A photo tour of Adama / Nazret

Faya Orphanage gates and house.

Our partner organization, Faya Orphanage is located in Adama, Ethiopia. I thought I would blog today a little bit about the city and the surrounding countryside, so you can get a picture of what it is like. You can see more pictures of the actual orphanage here.

On the highway just north of Adama.

Adama is a couple hours south of Addis Ababa, the capital of Ethiopia.  It’s a confusing place, mostly just because no one is sure what to call it.  As far as I can figure, Adama was the city’s original name in Oromo.  Haile Selassie renamed it Nazret, but in the last decade it was changed back to its original name.  Probably something to do with the cultural revolution (the relatively new autonomous education and political systems relating to tribal groups.)

The poverty is quite overwhelming in some Adama neighbourhoods.

As a side note, Vulnerable Children’s House 2 House program (administered by Faya Orphanage) also sponsors kids and families in Wonji and Ambo.)

Adama and Ambo - locations of our House 2 House program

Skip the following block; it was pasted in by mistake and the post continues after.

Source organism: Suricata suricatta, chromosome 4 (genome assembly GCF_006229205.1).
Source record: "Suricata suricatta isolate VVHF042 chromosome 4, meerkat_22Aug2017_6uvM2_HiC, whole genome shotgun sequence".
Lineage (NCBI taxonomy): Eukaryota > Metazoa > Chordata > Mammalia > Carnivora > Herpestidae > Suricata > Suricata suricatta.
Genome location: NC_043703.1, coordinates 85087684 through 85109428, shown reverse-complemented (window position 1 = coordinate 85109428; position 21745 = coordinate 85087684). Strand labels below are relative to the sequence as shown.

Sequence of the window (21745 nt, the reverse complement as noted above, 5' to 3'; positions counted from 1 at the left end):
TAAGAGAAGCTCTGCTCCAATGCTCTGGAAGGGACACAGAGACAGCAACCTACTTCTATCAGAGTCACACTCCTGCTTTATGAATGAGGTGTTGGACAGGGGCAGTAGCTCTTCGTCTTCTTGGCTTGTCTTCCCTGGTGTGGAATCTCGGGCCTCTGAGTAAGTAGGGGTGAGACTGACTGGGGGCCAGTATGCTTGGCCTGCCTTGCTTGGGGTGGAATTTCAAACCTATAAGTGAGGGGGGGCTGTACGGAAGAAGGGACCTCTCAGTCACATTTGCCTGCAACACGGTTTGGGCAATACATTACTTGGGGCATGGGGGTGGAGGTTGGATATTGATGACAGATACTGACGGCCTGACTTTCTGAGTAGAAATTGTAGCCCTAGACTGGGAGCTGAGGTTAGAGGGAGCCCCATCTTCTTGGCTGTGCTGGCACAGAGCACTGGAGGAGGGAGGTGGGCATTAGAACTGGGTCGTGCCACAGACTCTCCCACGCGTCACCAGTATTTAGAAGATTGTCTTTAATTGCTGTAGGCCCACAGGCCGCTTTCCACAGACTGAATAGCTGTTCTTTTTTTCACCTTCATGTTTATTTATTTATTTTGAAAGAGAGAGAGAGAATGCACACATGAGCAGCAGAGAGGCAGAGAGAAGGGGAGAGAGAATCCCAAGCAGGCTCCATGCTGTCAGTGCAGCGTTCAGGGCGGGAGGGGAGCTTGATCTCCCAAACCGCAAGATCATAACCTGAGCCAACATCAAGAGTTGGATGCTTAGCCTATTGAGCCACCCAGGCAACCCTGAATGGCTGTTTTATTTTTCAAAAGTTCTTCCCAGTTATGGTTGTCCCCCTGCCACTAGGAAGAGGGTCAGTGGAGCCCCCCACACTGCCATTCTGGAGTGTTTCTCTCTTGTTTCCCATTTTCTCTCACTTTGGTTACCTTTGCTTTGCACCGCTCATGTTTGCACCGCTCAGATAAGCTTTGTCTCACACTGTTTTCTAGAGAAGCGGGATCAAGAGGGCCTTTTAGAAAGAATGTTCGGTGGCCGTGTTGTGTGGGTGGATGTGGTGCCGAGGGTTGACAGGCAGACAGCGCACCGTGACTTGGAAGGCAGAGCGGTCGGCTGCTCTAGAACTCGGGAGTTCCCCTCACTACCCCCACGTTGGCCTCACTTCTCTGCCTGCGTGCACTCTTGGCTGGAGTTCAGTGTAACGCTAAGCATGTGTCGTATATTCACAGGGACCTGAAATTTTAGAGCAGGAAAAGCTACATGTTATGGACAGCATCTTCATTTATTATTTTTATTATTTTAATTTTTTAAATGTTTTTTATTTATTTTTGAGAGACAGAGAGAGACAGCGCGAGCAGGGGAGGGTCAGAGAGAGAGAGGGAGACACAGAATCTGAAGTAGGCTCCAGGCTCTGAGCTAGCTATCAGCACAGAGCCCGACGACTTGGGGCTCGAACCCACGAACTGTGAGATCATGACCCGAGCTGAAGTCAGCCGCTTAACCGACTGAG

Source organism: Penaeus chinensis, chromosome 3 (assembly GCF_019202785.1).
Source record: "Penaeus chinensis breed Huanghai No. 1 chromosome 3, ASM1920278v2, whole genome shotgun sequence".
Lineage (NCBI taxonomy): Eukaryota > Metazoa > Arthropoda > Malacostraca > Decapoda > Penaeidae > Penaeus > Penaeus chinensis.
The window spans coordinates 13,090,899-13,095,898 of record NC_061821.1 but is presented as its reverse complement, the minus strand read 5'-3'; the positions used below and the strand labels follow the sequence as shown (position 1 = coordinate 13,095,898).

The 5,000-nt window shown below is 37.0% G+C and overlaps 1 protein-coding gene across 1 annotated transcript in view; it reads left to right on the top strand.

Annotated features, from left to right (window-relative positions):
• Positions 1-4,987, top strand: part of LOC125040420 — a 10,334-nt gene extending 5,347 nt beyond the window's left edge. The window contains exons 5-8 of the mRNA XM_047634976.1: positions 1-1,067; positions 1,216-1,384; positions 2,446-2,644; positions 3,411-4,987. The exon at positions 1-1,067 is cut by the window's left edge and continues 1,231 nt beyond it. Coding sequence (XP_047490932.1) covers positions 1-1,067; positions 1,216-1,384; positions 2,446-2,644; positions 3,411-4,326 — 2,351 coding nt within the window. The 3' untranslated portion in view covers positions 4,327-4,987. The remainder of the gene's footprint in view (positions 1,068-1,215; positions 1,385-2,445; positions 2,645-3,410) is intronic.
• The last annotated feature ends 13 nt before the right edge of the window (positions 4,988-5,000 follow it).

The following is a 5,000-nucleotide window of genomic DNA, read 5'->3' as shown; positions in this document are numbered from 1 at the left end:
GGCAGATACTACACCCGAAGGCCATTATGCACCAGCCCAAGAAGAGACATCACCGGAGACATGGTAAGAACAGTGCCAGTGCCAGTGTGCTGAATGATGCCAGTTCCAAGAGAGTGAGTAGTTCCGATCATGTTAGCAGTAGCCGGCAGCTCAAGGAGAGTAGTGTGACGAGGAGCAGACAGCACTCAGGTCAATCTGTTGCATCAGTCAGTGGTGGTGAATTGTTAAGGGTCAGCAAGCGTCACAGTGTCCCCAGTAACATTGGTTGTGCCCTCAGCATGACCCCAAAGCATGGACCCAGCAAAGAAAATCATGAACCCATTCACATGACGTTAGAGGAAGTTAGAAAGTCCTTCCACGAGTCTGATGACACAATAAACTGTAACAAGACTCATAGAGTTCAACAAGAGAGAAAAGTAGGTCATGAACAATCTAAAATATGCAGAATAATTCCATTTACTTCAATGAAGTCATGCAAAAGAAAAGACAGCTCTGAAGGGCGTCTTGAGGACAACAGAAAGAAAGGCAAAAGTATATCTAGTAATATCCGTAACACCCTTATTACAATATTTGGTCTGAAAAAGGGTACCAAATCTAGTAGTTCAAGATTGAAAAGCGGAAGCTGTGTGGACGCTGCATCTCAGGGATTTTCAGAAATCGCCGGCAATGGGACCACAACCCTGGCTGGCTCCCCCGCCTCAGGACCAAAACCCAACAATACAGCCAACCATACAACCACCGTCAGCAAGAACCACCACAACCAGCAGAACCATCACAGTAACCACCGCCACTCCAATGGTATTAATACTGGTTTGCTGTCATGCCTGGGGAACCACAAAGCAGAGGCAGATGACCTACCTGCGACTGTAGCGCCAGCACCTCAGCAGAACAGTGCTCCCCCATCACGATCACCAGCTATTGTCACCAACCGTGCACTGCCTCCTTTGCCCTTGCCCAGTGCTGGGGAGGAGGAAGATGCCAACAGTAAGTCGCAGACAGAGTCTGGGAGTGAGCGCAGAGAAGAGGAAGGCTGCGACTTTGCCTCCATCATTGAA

On the main roads - transportation is pretty old school.

Anyway, whatever you call it, it’s a nice little city.  Don’t expect anything fancy! since it is nothing like the metropolis of Addis.  There are less physically challenged and painfully poor people on the streets compared to the capital, but overall it’s a step back in time.  the main industries are sustainence farming – and north of Adama is a new industry of flower greenhouses (which moved north after the troubles in Kenya.) Overall, it’s a poor place, but friendly and accessible.

A sponsor walking the streets and admiring the flowers.

Horse taxis are common, and donkeys – oh, donkeys! – are everywhere. There are a few nook and cranny shopping areas that reminded me a little more of the souks in Morocco.  The earth is red and dusty, but the tropical plants in many of the streets, especially in the newer parts of town, make it feel more alive.

Ah, the donkeys!
The local people are mainly Oromo – Adama was in past times the capital of Oromia. Some people are Ethiopian Orthodox Christian; other are Muslim (mainly in the countryside.) The children in our House 2 House program are both – we don’t discriminate and are happy to help children of any religion. In this part of the world, both religions live in peace and harmony.
A sustainence farmer in a Muslim area just outside of Adama.

If you are traveling to Ethiopia and would like to visit the orphanage in Adama (with donations in hand!) then please drop us an email and we will hook you up: info (at) vulnerablechildren.ca

Another local neighbourhood in Adama.


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